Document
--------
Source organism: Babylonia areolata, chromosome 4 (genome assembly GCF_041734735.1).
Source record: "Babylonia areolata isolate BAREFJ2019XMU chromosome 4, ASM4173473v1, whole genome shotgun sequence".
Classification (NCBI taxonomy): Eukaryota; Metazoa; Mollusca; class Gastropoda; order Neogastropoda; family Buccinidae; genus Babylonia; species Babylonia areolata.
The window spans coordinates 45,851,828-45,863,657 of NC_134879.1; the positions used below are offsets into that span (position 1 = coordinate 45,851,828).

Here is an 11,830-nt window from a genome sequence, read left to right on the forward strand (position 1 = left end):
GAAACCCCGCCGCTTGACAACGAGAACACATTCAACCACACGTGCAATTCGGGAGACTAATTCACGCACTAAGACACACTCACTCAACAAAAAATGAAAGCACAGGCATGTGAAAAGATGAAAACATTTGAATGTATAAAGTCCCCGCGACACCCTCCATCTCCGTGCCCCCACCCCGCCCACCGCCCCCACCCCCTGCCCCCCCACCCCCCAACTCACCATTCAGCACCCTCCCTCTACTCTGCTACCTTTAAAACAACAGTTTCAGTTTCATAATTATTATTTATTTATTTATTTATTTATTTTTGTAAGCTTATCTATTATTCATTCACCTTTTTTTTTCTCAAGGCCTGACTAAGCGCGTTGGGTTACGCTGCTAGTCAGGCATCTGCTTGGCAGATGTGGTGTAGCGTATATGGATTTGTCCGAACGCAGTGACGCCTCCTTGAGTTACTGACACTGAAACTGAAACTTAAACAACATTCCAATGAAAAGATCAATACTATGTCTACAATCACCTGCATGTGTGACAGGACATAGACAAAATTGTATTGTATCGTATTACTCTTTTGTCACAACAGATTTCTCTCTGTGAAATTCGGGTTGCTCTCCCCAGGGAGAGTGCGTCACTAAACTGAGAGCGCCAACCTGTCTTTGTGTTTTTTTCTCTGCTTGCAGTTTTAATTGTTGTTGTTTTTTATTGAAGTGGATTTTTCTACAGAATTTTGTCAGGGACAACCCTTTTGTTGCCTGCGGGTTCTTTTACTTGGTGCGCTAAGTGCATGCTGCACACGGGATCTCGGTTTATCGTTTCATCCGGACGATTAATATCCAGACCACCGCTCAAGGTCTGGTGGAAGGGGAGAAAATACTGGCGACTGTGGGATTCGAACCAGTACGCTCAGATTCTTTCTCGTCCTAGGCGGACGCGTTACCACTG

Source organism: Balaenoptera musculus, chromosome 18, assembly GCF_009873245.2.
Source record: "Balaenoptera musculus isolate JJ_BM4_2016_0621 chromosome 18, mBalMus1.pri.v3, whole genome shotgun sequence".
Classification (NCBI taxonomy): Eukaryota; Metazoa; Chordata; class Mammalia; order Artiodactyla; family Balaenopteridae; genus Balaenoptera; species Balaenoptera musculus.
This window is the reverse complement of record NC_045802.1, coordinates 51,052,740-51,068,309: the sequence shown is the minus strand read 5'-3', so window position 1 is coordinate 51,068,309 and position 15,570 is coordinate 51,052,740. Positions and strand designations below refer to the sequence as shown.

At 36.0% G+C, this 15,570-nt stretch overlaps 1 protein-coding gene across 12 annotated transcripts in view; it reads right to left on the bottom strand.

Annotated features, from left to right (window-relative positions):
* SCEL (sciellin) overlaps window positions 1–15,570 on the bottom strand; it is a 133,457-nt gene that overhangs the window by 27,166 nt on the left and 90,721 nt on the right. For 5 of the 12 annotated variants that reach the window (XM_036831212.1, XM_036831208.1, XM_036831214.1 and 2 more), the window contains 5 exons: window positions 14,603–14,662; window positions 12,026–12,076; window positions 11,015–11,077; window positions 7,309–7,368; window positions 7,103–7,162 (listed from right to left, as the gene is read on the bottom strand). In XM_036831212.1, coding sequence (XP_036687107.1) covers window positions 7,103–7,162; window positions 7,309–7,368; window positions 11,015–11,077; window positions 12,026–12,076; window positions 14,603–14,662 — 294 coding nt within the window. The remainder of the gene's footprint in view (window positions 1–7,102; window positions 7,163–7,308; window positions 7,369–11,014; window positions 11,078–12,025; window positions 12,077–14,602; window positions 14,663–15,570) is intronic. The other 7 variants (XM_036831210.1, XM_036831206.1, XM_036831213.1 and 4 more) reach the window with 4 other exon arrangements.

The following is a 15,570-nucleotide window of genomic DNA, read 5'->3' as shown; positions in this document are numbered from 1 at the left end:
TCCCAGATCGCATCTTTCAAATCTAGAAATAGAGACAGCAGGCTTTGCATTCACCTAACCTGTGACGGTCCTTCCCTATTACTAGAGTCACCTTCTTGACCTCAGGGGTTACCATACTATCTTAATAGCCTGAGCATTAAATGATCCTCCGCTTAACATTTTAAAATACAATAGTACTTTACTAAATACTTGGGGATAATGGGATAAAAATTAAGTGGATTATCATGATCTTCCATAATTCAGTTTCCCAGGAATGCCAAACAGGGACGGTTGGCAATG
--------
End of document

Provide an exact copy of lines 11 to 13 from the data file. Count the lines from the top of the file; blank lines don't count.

At 36.0% G+C, this 15,570-nt stretch overlaps 1 protein-coding gene across 12 annotated transcripts in view; it reads right to left on the bottom strand.

Annotated features, from left to right (window-relative positions):
* SCEL (sciellin) overlaps window positions 1–15,570 on the bottom strand; it is a 133,457-nt gene that overhangs the window by 27,166 nt on the left and 90,721 nt on the right. For 5 of the 12 annotated variants that reach the window (XM_036831212.1, XM_036831208.1, XM_036831214.1 and 2 more), the window contains 5 exons: window positions 14,603–14,662; window positions 12,026–12,076; window positions 11,015–11,077; window positions 7,309–7,368; window positions 7,103–7,162 (listed from right to left, as the gene is read on the bottom strand). In XM_036831212.1, coding sequence (XP_036687107.1) covers window positions 7,103–7,162; window positions 7,309–7,368; window positions 11,015–11,077; window positions 12,026–12,076; window positions 14,603–14,662 — 294 coding nt within the window. The remainder of the gene's footprint in view (window positions 1–7,102; window positions 7,163–7,308; window positions 7,369–11,014; window positions 11,078–12,025; window positions 12,077–14,602; window positions 14,663–15,570) is intronic. The other 7 variants (XM_036831210.1, XM_036831206.1, XM_036831213.1 and 4 more) reach the window with 4 other exon arrangements.